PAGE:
The opinion of the court was delivered by: Paul L. Friedman United States District Judge
This matter is before the Court on the government's motion to dismiss for lack of subject matter jurisdiction under Rule 12(b)(1) of the Federal Rules of Civil Procedure and for failure to state a claim upon which relief can be granted under Rule 12(b)(6). In the alternative, the government requests that the Court enter summary judgment in its favor under Rule 56.*fn1
The plaintiff, Elizabeth Deloris Best, brings suit under the Federal Tort Claims Act ("FTCA"), 28 U.S.C. §§ 2671, et seq., on behalf of the estate of her deceased son, Willie Best, as a result of his murder at the Barry Farms housing project in Southeast, Washington, D.C. on January 8, 2005.*fn2 The plaintiff's complaint for negligence alleges personal injuries and death caused by state-created danger. She requests judgment against the United States in the amount of ten million dollars. Upon consideration of the government's motion, the plaintiff's opposition, and the reply, the Court must grant the government's motion and will dismiss the case for lack of jurisdiction.
The government moves to dismiss pursuant to 12(b)(1) and 12(b)(6) of the Federal Rules of Civil Procedure and, in the alternative, for summary judgment. See Mot. at 1. The government argues that the plaintiff's claim must be dismissed for lack of subject matter jurisdiction because the discretionary function exception to the FTCA bars such complaints. See id.In addition, the government asserts, the "private analogue" requirement of the FTCA forms a second bar to the plaintiff's claim and requires the Court to dismiss the case for plaintiff's failure to state a claim. See id. Because the Court concludes that the discretionary function exception to the FTCA bars plaintiff's claim, it will dismiss the case for lack of subject matter jurisdiction under Rule 12(b)(1) and need not reach defendant's other arguments.
Federal courts are courts of limited jurisdiction. They therefore may only hear cases entrusted to them by a grant of power contained in either the Constitution or in an act of Congress. See, e.g., Beethoven.com LLC v. Librarian of Congress, 394 F.3d 939, 945 (D.C.Cir.2005); Hunter v. District of Columbia, 384 F.Supp.2d 257, 259 (D.D.C.2005);Srour v. Barnes, 670 F.Supp. 18, 20 (D.D.C.1987) (citing City of Kenosha v. Bruno, 412 U.S. 507, 511, (1973)). The United States may be sued for money damages only when it has expressly waived its immunity from suit. See F.D.I.C. v. Meyer, 510 U.S. 471, 475 (1994) (citing Loeffler v. Frank, 486 U.S. 549, 554 (1988)). The question here is whether the FTCA provides a waiver of sovereign immunity by the United States, such that the Court has jurisdiction over the United States in this case.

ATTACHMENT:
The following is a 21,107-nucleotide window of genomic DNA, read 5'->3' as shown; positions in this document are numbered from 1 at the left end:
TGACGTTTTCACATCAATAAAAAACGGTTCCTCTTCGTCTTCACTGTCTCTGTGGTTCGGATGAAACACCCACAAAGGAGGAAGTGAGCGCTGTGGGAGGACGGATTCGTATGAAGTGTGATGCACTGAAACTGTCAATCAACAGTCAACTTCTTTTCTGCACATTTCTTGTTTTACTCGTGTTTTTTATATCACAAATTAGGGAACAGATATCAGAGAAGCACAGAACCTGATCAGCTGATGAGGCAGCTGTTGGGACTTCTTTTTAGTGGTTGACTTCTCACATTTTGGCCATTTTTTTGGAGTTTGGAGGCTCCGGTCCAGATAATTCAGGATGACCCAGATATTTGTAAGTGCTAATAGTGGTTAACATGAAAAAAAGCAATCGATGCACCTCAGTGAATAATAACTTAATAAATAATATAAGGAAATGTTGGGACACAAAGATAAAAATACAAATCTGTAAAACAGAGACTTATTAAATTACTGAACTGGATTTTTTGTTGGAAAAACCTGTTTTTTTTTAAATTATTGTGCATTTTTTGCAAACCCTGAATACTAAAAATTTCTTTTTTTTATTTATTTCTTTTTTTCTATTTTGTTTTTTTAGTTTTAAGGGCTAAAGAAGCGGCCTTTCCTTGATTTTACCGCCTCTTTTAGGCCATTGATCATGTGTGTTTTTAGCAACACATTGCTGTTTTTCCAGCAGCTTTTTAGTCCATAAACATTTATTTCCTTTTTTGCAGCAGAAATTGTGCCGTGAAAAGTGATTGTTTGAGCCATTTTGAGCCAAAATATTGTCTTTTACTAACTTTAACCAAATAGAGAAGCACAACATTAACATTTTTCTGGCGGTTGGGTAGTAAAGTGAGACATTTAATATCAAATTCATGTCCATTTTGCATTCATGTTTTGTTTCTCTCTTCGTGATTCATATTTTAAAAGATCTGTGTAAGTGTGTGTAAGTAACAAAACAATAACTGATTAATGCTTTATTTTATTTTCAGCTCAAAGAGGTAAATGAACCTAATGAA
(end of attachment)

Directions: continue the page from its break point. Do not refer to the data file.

Under Rule 12(b)(1), the plaintiff bears the burden of establishing subject matter jurisdiction. See Brady Campaign to Prevent Gun Violence v. Ashcroft, 339 F.Supp.2d 68, 72 (D.D.C. 2004) (citing Grand Lodge of Fraternal Order of Police v. Ashcroft, 185 F.Supp.2d 9, 13 (D.D.C. 2001); Pitney Bowes, Inc. v. United States Postal Serv., 27 F.Supp.2d 15, 18 (D.D.C. 1998)). In determining whether to grant a motion to dismiss for lack of subject matter jurisdiction, the Court may either consider the complaint alone, or "the complaint supplemented by undisputed facts evidenced in the record, or the complaint supplemented by undisputed facts plus the court's resolution of disputed facts." Herbert v. Nat'l Acad. of Science, 974 F.2d 192, 197 (D.C. Cir. 1992). The Court must accept all of the factual allegations in the complaint as true, but may, in appropriate cases, consider certain materials outside the pleadings. See Jerome Stevens Pharms., Inc. v. FDA, 402, F.3d 1249, 1253-54 (D.C.Cir. 2005). While the complaint is to be construed liberally, the Court need not accept factual inferences drawn by plaintiff if those inferences are not supported by facts alleged in the complaint. Nor must the Court accept plaintiff's legal conclusions. See Primax Recoveries, Inc. v. Lee, 260 F.Supp.2d 43, 47 (D.D.C. 2003).